When some parts of material or information are discoverable under these standards and other parts are not discoverable, the discoverable parts should be disclosed. The disclosing party should give notice that nondiscoverable parts have been withheld and the nondiscoverable parts should be sealed, preserved in the records of the court, and made available to the appellate court in the event of an appeal.
Upon request of any person, the court may permit any showing of cause for denial or regulation of disclosures, or any portion of such showing, to be made in camera. A record should be made of both in court and in camera proceedings. Upon the entry of an order granting relief following a showing in camera, all confidential portions of the in camera portion of the showing should be sealed, preserved in the records of the court, and made available to the appellate court in the event of an appeal.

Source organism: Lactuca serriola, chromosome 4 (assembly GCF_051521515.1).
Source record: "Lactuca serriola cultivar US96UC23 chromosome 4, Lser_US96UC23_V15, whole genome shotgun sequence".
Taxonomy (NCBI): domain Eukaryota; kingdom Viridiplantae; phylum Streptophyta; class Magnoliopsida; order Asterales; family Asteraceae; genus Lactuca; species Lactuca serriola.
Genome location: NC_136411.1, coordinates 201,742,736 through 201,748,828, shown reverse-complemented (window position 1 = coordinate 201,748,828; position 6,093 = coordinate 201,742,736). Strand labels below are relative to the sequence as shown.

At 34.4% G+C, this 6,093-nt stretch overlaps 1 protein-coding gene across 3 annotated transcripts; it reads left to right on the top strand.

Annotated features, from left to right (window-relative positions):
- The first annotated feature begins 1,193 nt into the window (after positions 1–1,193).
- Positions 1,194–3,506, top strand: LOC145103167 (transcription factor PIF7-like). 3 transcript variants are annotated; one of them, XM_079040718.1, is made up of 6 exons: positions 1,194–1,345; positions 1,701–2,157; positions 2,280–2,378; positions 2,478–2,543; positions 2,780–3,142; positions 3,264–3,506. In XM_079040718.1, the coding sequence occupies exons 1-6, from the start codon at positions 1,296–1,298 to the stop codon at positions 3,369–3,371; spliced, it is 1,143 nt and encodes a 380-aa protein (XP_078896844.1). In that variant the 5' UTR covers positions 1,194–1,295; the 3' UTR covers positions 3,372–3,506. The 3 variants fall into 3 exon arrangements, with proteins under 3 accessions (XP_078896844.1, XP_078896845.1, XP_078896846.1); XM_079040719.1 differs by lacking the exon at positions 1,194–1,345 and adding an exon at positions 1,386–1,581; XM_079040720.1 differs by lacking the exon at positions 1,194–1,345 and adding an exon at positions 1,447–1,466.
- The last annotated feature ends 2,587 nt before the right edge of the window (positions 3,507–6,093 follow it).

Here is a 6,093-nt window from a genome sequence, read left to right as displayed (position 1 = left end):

PART VII. SANCTIONS
(a) If an applicable discovery rule or an order issued pursuant thereto is not promptly implemented, the court should do one or more of the following:
(i) order the noncomplying party to permit the discovery of the material and information not previously disclosed;
(ii) grant a continuance;
(iii) prohibit the party from calling a witness or introducing into evidence the material not disclosed, subject to the defendant’s right to present a defense and provided that the exclusion does not work an injustice either to the prosecution or the defense; and/or
(iv) enter such other order as it deems just under the circumstances.
(b) The court may subject counsel to appropriate sanctions, including a finding of contempt, upon a finding that counsel willfully violated a discovery rule or order.
Copyright American Bar Association.